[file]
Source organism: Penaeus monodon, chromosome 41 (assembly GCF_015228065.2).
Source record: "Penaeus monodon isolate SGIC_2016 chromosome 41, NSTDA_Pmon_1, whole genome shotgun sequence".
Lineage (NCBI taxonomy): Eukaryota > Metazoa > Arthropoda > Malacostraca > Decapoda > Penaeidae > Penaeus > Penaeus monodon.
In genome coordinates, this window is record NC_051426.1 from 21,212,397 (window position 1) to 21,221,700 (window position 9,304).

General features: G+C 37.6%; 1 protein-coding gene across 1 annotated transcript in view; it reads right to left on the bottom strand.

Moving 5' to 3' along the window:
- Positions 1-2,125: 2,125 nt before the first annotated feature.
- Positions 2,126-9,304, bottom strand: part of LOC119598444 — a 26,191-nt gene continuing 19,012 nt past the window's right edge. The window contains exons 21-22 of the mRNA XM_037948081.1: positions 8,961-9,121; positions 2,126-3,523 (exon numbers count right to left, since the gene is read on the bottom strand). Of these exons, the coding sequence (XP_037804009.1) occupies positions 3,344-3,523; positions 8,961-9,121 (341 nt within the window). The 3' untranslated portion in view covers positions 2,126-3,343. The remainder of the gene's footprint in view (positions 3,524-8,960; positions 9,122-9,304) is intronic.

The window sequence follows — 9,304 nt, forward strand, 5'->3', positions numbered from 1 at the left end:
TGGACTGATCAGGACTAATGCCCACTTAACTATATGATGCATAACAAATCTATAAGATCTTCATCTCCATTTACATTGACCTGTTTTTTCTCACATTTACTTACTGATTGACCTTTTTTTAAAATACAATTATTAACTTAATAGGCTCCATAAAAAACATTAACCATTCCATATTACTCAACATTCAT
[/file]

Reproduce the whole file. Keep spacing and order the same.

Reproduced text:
Source organism: Penaeus monodon, chromosome 41 (assembly GCF_015228065.2).
Source record: "Penaeus monodon isolate SGIC_2016 chromosome 41, NSTDA_Pmon_1, whole genome shotgun sequence".
Lineage (NCBI taxonomy): Eukaryota > Metazoa > Arthropoda > Malacostraca > Decapoda > Penaeidae > Penaeus > Penaeus monodon.
In genome coordinates, this window is record NC_051426.1 from 21,212,397 (window position 1) to 21,221,700 (window position 9,304).

General features: G+C 37.6%; 1 protein-coding gene across 1 annotated transcript in view; it reads right to left on the bottom strand.

Moving 5' to 3' along the window:
- Positions 1-2,125: 2,125 nt before the first annotated feature.
- Positions 2,126-9,304, bottom strand: part of LOC119598444 — a 26,191-nt gene continuing 19,012 nt past the window's right edge. The window contains exons 21-22 of the mRNA XM_037948081.1: positions 8,961-9,121; positions 2,126-3,523 (exon numbers count right to left, since the gene is read on the bottom strand). Of these exons, the coding sequence (XP_037804009.1) occupies positions 3,344-3,523; positions 8,961-9,121 (341 nt within the window). The 3' untranslated portion in view covers positions 2,126-3,343. The remainder of the gene's footprint in view (positions 3,524-8,960; positions 9,122-9,304) is intronic.

The window sequence follows — 9,304 nt, forward strand, 5'->3', positions numbered from 1 at the left end:
TGGACTGATCAGGACTAATGCCCACTTAACTATATGATGCATAACAAATCTATAAGATCTTCATCTCCATTTACATTGACCTGTTTTTTCTCACATTTACTTACTGATTGACCTTTTTTTAAAATACAATTATTAACTTAATAGGCTCCATAAAAAACATTAACCATTCCATATTACTCAACATTCAT